Not quite.

Ah! That is the first hurdle. Can anybody here tell me? (To a child) You, do you know the difference between an idea and a thought?

A thought is something vague, more vague than an idea.

No, it is not a question of a vague thought in a vague mind or a clear thought when the mind is clear. It is not like that.

You said just now that ideas came from above and were translated into thoughts.

Yes, but how do they come from above?

From the higher parts of the mind.

Yes, but could you give me an idea and the thoughts in which it can be expressed? That is what I am asking. Can anyone give me an example? (Looking at a disciple) He is longing to speak. Tell us something, we shall see.

The manifestation of the Divine upon earth is an idea and the transformation is a thought.

Ah, you are a monist? If I am not mistaken, this is the principle of monism.

It is a thought of God that has made the universe, but now instead of a thought, we say an idea.

Has anyone something interesting to say?

(A teacher) In logic, it is said: "Mortality" is an idea, and "man is mortal", is a thought.

Now, have you understood the difference between idea and thought? It is clear. The idea is translated into all kinds of thoughts. They may be the most contradictory thoughts and the whole thing is to organise them in a coherent way. I think I have told you many times that contradictory thoughts may be found in union if one rises high enough, climbs towards the idea.... One could perhaps play at this little game, it would be very interesting. We have a thesis, we are going to find an antithesis, and then we shall find the synthesis.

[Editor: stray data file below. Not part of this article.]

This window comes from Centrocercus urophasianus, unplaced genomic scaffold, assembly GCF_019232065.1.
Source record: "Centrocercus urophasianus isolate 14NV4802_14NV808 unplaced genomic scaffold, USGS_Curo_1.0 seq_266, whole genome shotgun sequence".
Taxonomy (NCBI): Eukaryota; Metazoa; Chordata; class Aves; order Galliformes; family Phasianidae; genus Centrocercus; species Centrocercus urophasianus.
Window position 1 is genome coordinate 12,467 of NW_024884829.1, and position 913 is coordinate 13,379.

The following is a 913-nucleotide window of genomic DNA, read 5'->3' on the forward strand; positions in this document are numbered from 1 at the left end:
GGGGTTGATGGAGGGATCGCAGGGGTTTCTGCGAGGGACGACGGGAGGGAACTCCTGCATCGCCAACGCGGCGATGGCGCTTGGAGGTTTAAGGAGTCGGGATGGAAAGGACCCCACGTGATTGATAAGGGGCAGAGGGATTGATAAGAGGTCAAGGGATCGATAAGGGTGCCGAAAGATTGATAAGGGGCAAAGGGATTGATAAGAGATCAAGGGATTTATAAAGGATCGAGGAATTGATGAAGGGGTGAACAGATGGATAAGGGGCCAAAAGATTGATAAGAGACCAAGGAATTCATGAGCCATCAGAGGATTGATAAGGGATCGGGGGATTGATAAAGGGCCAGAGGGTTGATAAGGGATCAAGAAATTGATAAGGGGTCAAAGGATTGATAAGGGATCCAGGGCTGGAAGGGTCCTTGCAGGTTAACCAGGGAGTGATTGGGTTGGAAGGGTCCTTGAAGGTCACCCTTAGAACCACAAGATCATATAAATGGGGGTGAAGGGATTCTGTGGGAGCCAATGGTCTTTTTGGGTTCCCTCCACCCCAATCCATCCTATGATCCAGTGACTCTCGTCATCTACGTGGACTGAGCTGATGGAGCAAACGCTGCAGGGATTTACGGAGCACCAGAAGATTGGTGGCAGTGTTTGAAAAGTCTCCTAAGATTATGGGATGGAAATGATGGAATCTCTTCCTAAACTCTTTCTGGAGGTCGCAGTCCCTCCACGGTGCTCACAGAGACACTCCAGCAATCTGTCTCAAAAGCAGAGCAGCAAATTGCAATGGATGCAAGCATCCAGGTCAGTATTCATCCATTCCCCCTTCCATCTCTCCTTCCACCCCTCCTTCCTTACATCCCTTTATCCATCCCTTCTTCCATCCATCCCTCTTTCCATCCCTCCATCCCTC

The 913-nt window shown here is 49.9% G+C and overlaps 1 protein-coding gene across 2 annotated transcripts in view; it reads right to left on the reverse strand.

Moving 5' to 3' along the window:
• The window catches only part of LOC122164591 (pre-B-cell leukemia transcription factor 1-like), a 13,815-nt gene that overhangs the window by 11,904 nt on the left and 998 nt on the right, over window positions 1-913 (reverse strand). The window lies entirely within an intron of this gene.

Who will propose the thesis?... Ah! I am going to propose this immediately: "Man is mortal." The antithesis is: "Man is immortal." Now find the place where the two agree: the synthesis.

It is ignorance that prevents man from uniting with immortality.

It is a rather vague way of putting the thing. One could say it more intellectually. One could say: in his reality, man is immortal; and because of ignorance or of unconsciousness, he has become mortal. That's better? And then one can go a little further: Why is he immortal? Why is he mortal? And how being mortal can he become immortal?

Whatever the part of the being, whether it be the intellect or any other part, whether it is in the mind or the vital or anywhere else, the true movement is a double movement: first, it must not intercept the divine Truth in its manifestation, and secondly, it must help in its manifestation. A negative side, consisting in not being a screen, not intercepting anything, not blocking the passage of the divine force seeking to express itself; on the other side, to be sufficiently clear and pure to be able to help this manifestation.

One can apply this everywhere, it is very convenient. Voilà.